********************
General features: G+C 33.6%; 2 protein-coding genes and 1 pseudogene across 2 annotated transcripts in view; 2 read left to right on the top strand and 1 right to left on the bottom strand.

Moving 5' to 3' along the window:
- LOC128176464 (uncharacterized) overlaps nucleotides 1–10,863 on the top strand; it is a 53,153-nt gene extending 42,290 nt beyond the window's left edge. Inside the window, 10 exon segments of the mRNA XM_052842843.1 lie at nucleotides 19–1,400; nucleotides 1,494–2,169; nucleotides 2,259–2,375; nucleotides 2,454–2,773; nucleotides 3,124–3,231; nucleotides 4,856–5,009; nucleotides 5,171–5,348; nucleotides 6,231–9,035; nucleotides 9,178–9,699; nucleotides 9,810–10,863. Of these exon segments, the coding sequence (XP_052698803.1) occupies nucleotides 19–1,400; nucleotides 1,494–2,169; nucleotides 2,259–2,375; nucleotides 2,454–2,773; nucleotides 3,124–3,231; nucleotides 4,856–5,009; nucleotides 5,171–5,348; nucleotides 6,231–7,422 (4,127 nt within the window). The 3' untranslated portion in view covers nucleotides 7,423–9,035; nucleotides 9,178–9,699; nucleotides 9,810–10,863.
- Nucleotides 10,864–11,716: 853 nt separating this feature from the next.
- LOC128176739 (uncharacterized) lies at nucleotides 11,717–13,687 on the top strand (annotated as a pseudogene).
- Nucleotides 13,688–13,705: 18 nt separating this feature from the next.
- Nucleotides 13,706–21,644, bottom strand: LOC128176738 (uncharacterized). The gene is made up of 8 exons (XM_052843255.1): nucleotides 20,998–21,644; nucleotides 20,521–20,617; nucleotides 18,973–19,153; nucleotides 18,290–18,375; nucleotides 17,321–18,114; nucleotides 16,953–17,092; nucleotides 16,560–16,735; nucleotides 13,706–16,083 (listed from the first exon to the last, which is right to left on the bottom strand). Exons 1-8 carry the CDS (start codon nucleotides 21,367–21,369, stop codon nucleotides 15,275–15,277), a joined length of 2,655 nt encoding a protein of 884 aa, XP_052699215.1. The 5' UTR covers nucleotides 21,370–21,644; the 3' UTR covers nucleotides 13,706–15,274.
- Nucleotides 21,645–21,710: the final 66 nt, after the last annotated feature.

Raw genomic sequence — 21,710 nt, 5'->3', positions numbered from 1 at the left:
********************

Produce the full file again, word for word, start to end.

General features: G+C 33.6%; 2 protein-coding genes and 1 pseudogene across 2 annotated transcripts in view; 2 read left to right on the top strand and 1 right to left on the bottom strand.

Moving 5' to 3' along the window:
- LOC128176464 (uncharacterized) overlaps nucleotides 1–10,863 on the top strand; it is a 53,153-nt gene extending 42,290 nt beyond the window's left edge. Inside the window, 10 exon segments of the mRNA XM_052842843.1 lie at nucleotides 19–1,400; nucleotides 1,494–2,169; nucleotides 2,259–2,375; nucleotides 2,454–2,773; nucleotides 3,124–3,231; nucleotides 4,856–5,009; nucleotides 5,171–5,348; nucleotides 6,231–9,035; nucleotides 9,178–9,699; nucleotides 9,810–10,863. Of these exon segments, the coding sequence (XP_052698803.1) occupies nucleotides 19–1,400; nucleotides 1,494–2,169; nucleotides 2,259–2,375; nucleotides 2,454–2,773; nucleotides 3,124–3,231; nucleotides 4,856–5,009; nucleotides 5,171–5,348; nucleotides 6,231–7,422 (4,127 nt within the window). The 3' untranslated portion in view covers nucleotides 7,423–9,035; nucleotides 9,178–9,699; nucleotides 9,810–10,863.
- Nucleotides 10,864–11,716: 853 nt separating this feature from the next.
- LOC128176739 (uncharacterized) lies at nucleotides 11,717–13,687 on the top strand (annotated as a pseudogene).
- Nucleotides 13,688–13,705: 18 nt separating this feature from the next.
- Nucleotides 13,706–21,644, bottom strand: LOC128176738 (uncharacterized). The gene is made up of 8 exons (XM_052843255.1): nucleotides 20,998–21,644; nucleotides 20,521–20,617; nucleotides 18,973–19,153; nucleotides 18,290–18,375; nucleotides 17,321–18,114; nucleotides 16,953–17,092; nucleotides 16,560–16,735; nucleotides 13,706–16,083 (listed from the first exon to the last, which is right to left on the bottom strand). Exons 1-8 carry the CDS (start codon nucleotides 21,367–21,369, stop codon nucleotides 15,275–15,277), a joined length of 2,655 nt encoding a protein of 884 aa, XP_052699215.1. The 5' UTR covers nucleotides 21,370–21,644; the 3' UTR covers nucleotides 13,706–15,274.
- Nucleotides 21,645–21,710: the final 66 nt, after the last annotated feature.

Raw genomic sequence — 21,710 nt, 5'->3', positions numbered from 1 at the left: